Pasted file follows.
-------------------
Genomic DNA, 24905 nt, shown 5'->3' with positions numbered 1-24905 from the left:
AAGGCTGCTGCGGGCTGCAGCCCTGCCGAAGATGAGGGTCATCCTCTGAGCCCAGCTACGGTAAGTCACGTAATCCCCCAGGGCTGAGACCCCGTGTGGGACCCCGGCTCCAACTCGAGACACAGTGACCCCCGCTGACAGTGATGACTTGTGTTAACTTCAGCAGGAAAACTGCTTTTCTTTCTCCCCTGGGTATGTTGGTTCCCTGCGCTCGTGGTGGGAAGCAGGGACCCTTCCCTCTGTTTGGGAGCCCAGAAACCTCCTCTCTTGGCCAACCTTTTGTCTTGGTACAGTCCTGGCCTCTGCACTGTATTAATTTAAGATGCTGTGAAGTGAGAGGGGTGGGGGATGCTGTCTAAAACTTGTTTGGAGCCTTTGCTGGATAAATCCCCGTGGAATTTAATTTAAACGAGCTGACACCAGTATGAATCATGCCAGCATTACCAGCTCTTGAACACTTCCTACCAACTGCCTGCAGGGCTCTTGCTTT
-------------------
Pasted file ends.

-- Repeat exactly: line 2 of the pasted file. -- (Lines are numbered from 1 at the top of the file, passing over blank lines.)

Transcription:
AAGGCTGCTGCGGGCTGCAGCCCTGCCGAAGATGAGGGTCATCCTCTGAGCCCAGCTACGGTAAGTCACGTAATCCCCCAGGGCTGAGACCCCGTGTGGGACCCCGGCTCCAACTCGAGACACAGTGACCCCCGCTGACAGTGATGACTTGTGTTAACTTCAGCAGGAAAACTGCTTTTCTTTCTCCCCTGGGTATGTTGGTTCCCTGCGCTCGTGGTGGGAAGCAGGGACCCTTCCCTCTGTTTGGGAGCCCAGAAACCTCCTCTCTTGGCCAACCTTTTGTCTTGGTACAGTCCTGGCCTCTGCACTGTATTAATTTAAGATGCTGTGAAGTGAGAGGGGTGGGGGATGCTGTCTAAAACTTGTTTGGAGCCTTTGCTGGATAAATCCCCGTGGAATTTAATTTAAACGAGCTGACACCAGTATGAATCATGCCAGCATTACCAGCTCTTGAACACTTCCTACCAACTGCCTGCAGGGCTCTTGCTTT